More and more Bristolians are using bus services every day. According to this year’s Annual Bus Statistics Report from the Department for Transport, the average number of bus journeys per head reached its peak in 2014, at almost 74 bus trips per person per year. Latest figures from Bristol City Council also reveal that the city is seeing an increase in the number of citizens using the bus to go to work, rising from 10% in 2005 to 13% in 2013.
However, despite more people jumping on the bus, data suggests that Bristolians are far from satisfied with the quality of the city’s bus services. Indeed, in 2013 just 52% of Bristol’s citizens were pleased with the service provided, a significantly lower proportion if compared to the almost 60% who were satisfied the preceding year and the 58% of satisfied customers in 2011.
Further still, this level of satisfaction fluctuates not only yearly, but by ward, which suggests people are having very different experiences depending on their location. For example, residents in Avonmouth and Frome Vale are the most satisfied with almost 66% agreeing that the bus service is good, while in Ashley and Cabot just over a third (37%) of habitants are happy with the bus service. This could have something to do with the fact that the latest data from Bristol City Council shows that on a normal work day the average bus delays on selected routes add up to almost three minutes. Routes 48 and Route 52 are, respectively, the most and least punctual bus services in the city.
When it comes to bus facilities, however, bus users are slightly less critical of the city’s services. According to Bristol City Council’s Quality of Life Survey, almost seven in ten Bristolians (65%) think that the condition of bus stops and bus shelters are generally good, however these feelings of satisfaction fall to just over half (52%) of participants when asked for their opinion on the information available about local bus services. Although we’ve seen that delays to people’s bus journeys are a source of dissatisfaction, it’s important to point out that delays vary from the day to day and from time to time. While many bus drivers start off their day perfectly on time at 7am, delays start mounting during the morning rush-hour and the knock-on effect of these early hold-ups continues throughout the day to reach a peak at 6pm.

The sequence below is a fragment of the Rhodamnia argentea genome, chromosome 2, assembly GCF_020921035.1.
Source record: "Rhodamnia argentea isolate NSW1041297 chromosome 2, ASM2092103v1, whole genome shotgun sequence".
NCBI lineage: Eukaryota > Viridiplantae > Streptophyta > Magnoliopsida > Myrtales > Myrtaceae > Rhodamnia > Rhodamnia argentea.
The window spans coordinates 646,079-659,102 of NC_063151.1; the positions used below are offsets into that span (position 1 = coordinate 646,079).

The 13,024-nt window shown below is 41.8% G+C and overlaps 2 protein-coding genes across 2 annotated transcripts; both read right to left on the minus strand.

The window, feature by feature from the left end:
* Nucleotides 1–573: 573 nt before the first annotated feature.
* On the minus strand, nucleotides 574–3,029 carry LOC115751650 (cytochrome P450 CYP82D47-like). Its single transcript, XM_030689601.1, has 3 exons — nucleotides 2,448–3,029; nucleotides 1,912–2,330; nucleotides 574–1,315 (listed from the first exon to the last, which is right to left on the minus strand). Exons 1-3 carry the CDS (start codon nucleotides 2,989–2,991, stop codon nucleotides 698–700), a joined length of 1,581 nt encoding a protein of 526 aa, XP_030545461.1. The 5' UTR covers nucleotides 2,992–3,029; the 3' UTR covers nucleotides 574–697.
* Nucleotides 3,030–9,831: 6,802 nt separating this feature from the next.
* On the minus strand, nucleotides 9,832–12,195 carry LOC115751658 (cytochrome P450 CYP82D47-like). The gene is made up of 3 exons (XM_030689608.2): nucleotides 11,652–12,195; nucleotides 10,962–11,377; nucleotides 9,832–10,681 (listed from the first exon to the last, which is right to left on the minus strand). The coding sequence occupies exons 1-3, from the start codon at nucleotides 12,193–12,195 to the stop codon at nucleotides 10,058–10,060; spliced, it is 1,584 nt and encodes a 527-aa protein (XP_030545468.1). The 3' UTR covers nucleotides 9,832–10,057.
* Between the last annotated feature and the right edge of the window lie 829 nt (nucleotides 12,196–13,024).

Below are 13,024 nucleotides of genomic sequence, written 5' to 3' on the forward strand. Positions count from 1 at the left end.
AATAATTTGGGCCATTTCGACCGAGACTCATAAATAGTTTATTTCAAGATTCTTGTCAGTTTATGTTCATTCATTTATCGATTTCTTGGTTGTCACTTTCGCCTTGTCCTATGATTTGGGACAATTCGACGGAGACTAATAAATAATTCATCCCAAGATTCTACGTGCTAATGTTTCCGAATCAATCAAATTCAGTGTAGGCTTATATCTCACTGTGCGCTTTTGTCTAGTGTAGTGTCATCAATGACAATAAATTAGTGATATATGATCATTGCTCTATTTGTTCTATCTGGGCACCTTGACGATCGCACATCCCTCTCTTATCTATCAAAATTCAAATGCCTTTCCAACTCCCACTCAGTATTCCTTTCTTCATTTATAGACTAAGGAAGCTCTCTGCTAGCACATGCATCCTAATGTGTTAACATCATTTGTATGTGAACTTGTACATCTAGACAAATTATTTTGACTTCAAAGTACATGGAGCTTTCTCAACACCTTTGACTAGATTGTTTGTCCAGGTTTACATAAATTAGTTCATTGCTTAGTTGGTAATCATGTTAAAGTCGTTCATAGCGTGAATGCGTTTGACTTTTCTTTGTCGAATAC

If you’re needing to use bus services on a Monday, you’re likely to find that services are the most punctual on this day of the week. However, come Friday, bus users should be wary to leave themselves plenty of time for delays, as data suggests the end of the working week produces more late buses than any other period.
From this, we can see that there is still a long way to go to improving the city’s bus services and, likewise, boosting customer satisfaction. Although there has been an increase in bus usage over the last few years, Bristol lags far behind comparable cities such as London, Nottingham, Brighton, Reading and others across the country. As the city looks at ways in which public bus services could be improved in the midst of struggles with congestion and air pollution, it may be worth Bristol looking to these cities for some inspiration in the months and years to come.
Simone Grassi, Bristol Is Open
Annual Bus Statistic Report, Department of Transport
Quality of Life Survey-Bus services, Bristol City Council’s Open Data portal